Modelling the future biogeography of North Atlantic zooplankton communities in response to climate change

E. Villarino, G. Chust, P. Licandro, M. Butenschon, L. Ibaibarriaga, A. Larranaga , X. Irigoien
Mar. Ecol. Prog. Ser., 531, pp. 121-142, (2015)

Modelling the future biogeography of North Atlantic zooplankton communities in response to climate change


Zooplankton , Habitat suitability ,GAM , Climate change , North Atlantic , Biogeography


​Advances in habitat and climate modelling allow us to reduce uncertainties of climate change impacts on species distribution. We evaluated the impacts of future climate change on community structure, diversity, distribution and phenology of 14 copepod species in the North Atlantic. We developed and validated habitat models for key zooplankton species using continuous plankton recorder (CPR) survey data collected at mid latitudes of the North Atlantic. Generalized additive models (GAMs) were applied to relate the occurrence of species to environmental variables. Models were projected to future (2080–2099) environmental conditions using coupled hydroclimatix–biogeochemical models under the Intergovernmental Panel on Climate Change (IPCC) A1B climate scenario, and compared to present (2001–2020) conditions. Our projections indicated that the copepod community is expected to respond substantially to climate change: a mean poleward latitudinal shift of 8.7 km per decade for the overall community with an important species range variation (–15 to 18 km per decade); the species seasonal peak is expected to occur 12–13 d earlier for Calanus finmarchicus and C. hyperboreus; and important changes in community structure are also expected (high species turnover of 43–79% south of the Oceanic Polar Front). The impacts of the change expected by the end of the century under IPCC global warming scenarios on copepods highlight poleward shifts, earlier seasonal peak and changes in biodiversity spatial patterns that might lead to alterations of the future North Atlantic pelagic ecosystem. Our model and projections are supported by a temporal validation undertaken using the North Atlantic climate regime shift that occurred in the 1980s: the habitat model built in the cold period (1970–1986) has been validated in the warm period (1987–2004).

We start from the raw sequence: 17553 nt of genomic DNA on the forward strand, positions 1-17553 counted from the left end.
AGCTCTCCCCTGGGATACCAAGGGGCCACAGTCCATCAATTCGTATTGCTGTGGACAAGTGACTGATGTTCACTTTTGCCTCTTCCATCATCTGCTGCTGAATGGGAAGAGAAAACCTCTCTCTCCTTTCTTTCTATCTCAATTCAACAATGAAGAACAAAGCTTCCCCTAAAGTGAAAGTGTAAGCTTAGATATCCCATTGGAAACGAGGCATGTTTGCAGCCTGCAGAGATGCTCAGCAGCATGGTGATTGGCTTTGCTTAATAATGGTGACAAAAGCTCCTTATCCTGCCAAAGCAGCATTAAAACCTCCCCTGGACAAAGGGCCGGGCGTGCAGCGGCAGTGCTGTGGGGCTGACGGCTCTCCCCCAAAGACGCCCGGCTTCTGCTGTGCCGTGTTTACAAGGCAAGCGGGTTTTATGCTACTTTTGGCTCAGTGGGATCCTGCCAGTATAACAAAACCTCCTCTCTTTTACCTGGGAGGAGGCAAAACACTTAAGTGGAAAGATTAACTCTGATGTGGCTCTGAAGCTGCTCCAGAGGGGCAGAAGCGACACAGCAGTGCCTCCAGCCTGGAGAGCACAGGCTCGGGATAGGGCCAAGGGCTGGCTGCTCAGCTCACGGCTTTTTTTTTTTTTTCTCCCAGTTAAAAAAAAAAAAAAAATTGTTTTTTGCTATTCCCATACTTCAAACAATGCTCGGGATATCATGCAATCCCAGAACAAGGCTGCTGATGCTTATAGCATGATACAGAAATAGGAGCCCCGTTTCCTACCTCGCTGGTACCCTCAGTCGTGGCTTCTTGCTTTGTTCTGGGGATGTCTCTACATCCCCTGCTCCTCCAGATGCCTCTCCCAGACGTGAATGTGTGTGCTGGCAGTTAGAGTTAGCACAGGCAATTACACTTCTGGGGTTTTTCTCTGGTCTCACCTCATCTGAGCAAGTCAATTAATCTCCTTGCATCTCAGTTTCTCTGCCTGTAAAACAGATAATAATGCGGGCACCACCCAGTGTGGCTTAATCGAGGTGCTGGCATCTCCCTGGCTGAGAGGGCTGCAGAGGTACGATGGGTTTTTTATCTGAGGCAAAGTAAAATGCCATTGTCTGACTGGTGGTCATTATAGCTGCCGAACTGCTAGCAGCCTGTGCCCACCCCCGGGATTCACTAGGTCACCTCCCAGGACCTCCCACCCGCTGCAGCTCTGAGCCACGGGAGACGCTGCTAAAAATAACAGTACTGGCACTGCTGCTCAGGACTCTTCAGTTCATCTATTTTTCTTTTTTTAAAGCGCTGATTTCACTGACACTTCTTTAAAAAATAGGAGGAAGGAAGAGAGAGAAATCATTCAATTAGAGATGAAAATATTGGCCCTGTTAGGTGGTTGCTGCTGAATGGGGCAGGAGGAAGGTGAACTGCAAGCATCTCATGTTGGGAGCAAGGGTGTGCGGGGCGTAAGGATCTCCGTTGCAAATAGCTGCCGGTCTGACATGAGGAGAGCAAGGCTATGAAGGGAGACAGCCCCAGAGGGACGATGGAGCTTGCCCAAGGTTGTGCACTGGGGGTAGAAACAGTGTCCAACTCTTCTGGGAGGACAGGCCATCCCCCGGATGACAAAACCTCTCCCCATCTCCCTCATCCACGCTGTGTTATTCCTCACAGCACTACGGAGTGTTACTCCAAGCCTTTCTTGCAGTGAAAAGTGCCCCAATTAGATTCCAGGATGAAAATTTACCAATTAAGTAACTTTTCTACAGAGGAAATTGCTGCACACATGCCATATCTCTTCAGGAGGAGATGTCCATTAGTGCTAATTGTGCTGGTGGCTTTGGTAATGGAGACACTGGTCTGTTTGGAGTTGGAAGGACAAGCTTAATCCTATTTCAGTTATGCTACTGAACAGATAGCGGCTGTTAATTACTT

DOI: 10.3354/meps11299


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